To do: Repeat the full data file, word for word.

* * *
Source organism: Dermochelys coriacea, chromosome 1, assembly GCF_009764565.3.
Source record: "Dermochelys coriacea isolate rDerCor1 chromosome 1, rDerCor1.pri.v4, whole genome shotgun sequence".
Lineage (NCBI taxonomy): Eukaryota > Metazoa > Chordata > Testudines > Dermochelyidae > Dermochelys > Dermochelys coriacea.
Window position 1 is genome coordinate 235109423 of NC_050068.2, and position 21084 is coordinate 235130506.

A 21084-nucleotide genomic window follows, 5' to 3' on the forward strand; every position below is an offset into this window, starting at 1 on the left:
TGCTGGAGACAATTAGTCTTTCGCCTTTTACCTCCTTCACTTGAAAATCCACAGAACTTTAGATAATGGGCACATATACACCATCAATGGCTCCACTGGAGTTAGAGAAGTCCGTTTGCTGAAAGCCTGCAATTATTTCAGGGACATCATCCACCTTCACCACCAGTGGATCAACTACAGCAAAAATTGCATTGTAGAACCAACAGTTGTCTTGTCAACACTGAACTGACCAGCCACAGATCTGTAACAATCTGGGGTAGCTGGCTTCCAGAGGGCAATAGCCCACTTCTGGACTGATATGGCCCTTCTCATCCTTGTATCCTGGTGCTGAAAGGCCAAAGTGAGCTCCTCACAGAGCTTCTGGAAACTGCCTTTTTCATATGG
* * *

Source organism: Dermochelys coriacea, chromosome 1, assembly GCF_009764565.3.
Source record: "Dermochelys coriacea isolate rDerCor1 chromosome 1, rDerCor1.pri.v4, whole genome shotgun sequence".
Lineage (NCBI taxonomy): Eukaryota > Metazoa > Chordata > Testudines > Dermochelyidae > Dermochelys > Dermochelys coriacea.
Window position 1 is genome coordinate 235109423 of NC_050068.2, and position 21084 is coordinate 235130506.

A 21084-nucleotide genomic window follows, 5' to 3' on the forward strand; every position below is an offset into this window, starting at 1 on the left:
TGCTGGAGACAATTAGTCTTTCGCCTTTTACCTCCTTCACTTGAAAATCCACAGAACTTTAGATAATGGGCACATATACACCATCAATGGCTCCACTGGAGTTAGAGAAGTCCGTTTGCTGAAAGCCTGCAATTATTTCAGGGACATCATCCACCTTCACCACCAGTGGATCAACTACAGCAAAAATTGCATTGTAGAACCAACAGTTGTCTTGTCAACACTGAACTGACCAGCCACAGATCTGTAACAATCTGGGGTAGCTGGCTTCCAGAGGGCAATAGCCCACTTCTGGACTGATATGGCCCTTCTCATCCTTGTATCCTGGTGCTGAAAGGCCAAAGTGAGCTCCTCACAGAGCTTCTGGAAACTGCCTTTTTCATATGG